Blocking using one arm/hand

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May 24, 2013
12,364
113
So Cal
Up till now, she has only used the primary receiving position and falls forward to block. We are working to change that.

Even in the primary/ low receiving position, the throwing arm shouldn't be behind her back. It's unnecessary. My preference is to see the hand tucked down next to the ankle.

In addition to the other issues brought up in other comments, 1 arm behind the back during blocking makes it much harder for her to get her shoulders square to the path of the ball. Angled shoulders/chest results in blocked balls being deflected sideways instead of staying in front.
 
Last edited:
Oct 19, 2017
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Even in the primary/ low receiving position, the throwing arm shouldn't be behind her back. It's unnecessary. My preference is to see the hand tucked down next to the ankle.

In addition to the other issues brought 1 arm behind the back during blocking makes it much harder for her to get her shoulders square to the path of the ball. Angled shoulders/chest results in blocked balls being deflected sideways instead of staying in front.

Thanks, this is what I’ve taught my DD and she does well. She has other issues we are trying to overcome (like blocking can be scary thing to her…) but her overall technique is quite good thanks to the NECC and Xan’s DVD.
 
May 24, 2013
12,364
113
So Cal
Thanks, this is what I’ve taught my DD and she does well. She has other issues we are trying to overcome (like blocking can be scary thing to her…) but her overall technique is quite good thanks to the NECC and Xan’s DVD.

Your DD is still young, and it's fairly common for 10yos to struggle with blocking. Keep working at it, and it will come.
 

RADcatcher

Possibilities & Opportunities!
Dec 13, 2019
5,836
113
California
87.6% of all statistics are made up on the spot. :)

That being said, throughout the careers of each of my catchers, chest, stomach, and forearm bruises were about equally spread at various levels of play. Early on, inexperienced pitchers were all over the place which translated to blocking all over the place. As experience increased, so too did velocity, which reduces response time in the catcher. The majority of the issues were not called curve balls in the dirt, but rather spiked fast balls that bounce erratically in the "goat pasture" quality ball fields that are common here in the mid-west. We taught our catchers that once you make the decision to block, the mitt rolls over, the throwing hand goes behind the mitt, elbows against the side of the body (for joint protection), all creating a single barrier to stop and deaden the ball. Ideally, the catcher is centered up. But once the ball hits the dirt....see goat pasture reference above.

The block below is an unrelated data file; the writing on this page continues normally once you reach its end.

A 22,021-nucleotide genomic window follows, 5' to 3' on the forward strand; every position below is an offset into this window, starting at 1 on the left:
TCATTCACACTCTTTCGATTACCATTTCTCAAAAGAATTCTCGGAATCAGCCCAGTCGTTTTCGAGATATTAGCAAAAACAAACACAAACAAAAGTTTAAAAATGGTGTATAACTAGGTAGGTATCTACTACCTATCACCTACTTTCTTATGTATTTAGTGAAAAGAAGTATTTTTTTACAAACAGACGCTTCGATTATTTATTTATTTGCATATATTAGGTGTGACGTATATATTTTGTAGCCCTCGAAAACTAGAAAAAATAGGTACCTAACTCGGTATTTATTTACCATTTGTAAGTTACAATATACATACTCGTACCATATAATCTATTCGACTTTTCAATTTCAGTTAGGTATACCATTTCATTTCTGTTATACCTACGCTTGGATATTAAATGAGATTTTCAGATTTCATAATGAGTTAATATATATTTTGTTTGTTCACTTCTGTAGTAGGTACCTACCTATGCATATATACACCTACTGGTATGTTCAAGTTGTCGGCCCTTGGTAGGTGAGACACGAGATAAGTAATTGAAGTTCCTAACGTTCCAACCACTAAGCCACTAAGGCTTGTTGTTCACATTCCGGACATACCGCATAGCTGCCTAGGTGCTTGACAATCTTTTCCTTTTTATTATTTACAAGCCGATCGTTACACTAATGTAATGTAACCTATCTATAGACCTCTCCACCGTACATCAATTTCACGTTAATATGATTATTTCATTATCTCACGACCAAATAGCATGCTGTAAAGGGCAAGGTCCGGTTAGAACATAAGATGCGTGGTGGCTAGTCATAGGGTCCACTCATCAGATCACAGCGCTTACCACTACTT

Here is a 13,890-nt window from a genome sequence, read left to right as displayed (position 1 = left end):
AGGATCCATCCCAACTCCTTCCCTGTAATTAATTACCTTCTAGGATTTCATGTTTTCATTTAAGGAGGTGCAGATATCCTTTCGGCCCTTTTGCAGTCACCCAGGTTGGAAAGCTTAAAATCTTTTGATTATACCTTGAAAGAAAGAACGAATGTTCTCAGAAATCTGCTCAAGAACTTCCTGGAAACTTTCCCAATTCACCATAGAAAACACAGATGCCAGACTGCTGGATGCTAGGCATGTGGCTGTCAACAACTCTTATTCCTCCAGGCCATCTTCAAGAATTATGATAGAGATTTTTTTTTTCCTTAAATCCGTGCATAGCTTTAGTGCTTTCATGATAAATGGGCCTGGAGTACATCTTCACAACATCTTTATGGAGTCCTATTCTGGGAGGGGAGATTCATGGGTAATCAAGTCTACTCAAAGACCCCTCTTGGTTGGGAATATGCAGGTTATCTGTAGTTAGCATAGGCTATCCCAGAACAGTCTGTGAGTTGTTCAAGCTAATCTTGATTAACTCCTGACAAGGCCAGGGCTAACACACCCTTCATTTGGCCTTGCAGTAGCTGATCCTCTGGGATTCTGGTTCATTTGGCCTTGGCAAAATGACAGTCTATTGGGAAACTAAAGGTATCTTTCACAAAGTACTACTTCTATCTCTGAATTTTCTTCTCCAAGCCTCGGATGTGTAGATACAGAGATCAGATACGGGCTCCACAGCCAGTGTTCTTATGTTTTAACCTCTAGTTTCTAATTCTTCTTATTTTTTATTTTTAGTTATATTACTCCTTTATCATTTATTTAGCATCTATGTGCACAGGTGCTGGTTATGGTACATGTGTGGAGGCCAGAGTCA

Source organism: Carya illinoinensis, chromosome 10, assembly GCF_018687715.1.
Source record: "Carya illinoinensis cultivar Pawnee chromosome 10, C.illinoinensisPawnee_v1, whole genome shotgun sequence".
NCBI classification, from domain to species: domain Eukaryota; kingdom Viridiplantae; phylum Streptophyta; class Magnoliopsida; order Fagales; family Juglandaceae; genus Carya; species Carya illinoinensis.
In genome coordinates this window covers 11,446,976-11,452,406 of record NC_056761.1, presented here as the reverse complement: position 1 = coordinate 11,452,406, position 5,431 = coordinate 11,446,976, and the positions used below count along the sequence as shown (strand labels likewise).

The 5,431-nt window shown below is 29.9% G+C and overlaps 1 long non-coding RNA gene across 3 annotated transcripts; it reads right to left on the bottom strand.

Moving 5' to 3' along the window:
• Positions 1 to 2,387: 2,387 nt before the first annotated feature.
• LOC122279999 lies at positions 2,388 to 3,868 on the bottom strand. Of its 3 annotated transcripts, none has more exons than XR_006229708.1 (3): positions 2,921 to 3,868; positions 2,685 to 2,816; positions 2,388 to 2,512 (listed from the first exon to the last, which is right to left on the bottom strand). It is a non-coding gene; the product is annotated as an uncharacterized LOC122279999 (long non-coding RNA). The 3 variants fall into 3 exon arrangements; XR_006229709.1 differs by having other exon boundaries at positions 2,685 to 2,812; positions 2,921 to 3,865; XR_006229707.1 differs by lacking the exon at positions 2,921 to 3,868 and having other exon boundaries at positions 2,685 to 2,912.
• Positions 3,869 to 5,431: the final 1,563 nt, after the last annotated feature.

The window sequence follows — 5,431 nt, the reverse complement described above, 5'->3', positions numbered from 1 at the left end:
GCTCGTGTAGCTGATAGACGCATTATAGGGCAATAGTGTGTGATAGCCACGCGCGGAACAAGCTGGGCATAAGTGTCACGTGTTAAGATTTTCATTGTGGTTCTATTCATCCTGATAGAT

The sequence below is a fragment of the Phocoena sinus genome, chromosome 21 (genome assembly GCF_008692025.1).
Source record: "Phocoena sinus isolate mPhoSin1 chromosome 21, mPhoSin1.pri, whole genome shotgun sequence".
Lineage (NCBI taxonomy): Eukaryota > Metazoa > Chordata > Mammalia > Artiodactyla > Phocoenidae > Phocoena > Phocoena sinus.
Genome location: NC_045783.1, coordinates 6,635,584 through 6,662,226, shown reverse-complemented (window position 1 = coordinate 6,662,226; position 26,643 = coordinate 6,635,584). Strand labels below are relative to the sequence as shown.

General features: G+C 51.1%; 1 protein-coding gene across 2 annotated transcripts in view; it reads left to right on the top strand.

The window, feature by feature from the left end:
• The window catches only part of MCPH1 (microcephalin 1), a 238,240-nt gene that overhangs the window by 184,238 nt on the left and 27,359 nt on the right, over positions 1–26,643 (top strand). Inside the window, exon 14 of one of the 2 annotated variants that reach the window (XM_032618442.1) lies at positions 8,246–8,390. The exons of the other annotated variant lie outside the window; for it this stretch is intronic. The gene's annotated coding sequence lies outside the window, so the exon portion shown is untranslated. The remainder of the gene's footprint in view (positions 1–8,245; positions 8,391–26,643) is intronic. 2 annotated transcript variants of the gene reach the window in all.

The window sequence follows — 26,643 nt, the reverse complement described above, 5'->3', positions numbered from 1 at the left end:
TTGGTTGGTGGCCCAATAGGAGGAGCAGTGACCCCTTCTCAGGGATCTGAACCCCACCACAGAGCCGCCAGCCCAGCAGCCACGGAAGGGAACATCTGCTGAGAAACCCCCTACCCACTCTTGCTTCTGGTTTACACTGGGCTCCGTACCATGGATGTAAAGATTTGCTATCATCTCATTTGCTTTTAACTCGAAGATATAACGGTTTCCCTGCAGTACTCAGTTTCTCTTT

( why are your catchers getting bruises on their chest and stomach if they're wearing a chest protector?)

Phew... I'm so glad to know there are mechanics to use that alleviate most of those bruises for catchers.

Catchers getting many bruises is because some catchers are taught to just squish their body down and get hit by all dirt pitches. Thats blocking with body as the only philosophy to stop a dirt pitch.
(unnecessarily)

There are mechanics that alleviate getting bruises, and control the ball at the same time.
Thankfully they are taught and used!

GO GLOVEWORK!
 
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RADcatcher

Possibilities & Opportunities!
Dec 13, 2019
5,836
113
California
The ole one arm behind the back catching....... yeah can we just stop this already.
Isn't it amazing?! some people are still suggesting to put the catcher at such a bad disadvantage trying to have to do a very athletic thing.
( not jabbing the OP of the post, know they were just bringing up a question)


Compare this to how people train the defense.
Does anybody train the defense to take grounders with their throwing hand behind their back? Hope not.
 
Last edited:
Apr 20, 2018
3,129
113
SoCal
Old school baseball coaching/teachings never seem to die. Somebody remembers how they were taught 57 years ago (in baseball) and attempts to apply it in softball today. It is pretty obvious that catching in baseball is different than catching in softball. Angles matter.
 

RADcatcher

Possibilities & Opportunities!
Dec 13, 2019
5,836
113
California
Old school baseball coaching/teachings never seem to die. Somebody remembers how they were taught 57 years ago (in baseball) and attempts to apply it in softball today. It is pretty obvious that catching in baseball is different than catching in softball. Angles matter.
Not certain that has to do with now vs. then
rather more of a 'monkey see monkey do' scenario
Rather than
monkey see and think about it first befor just doing...
(...please)
 

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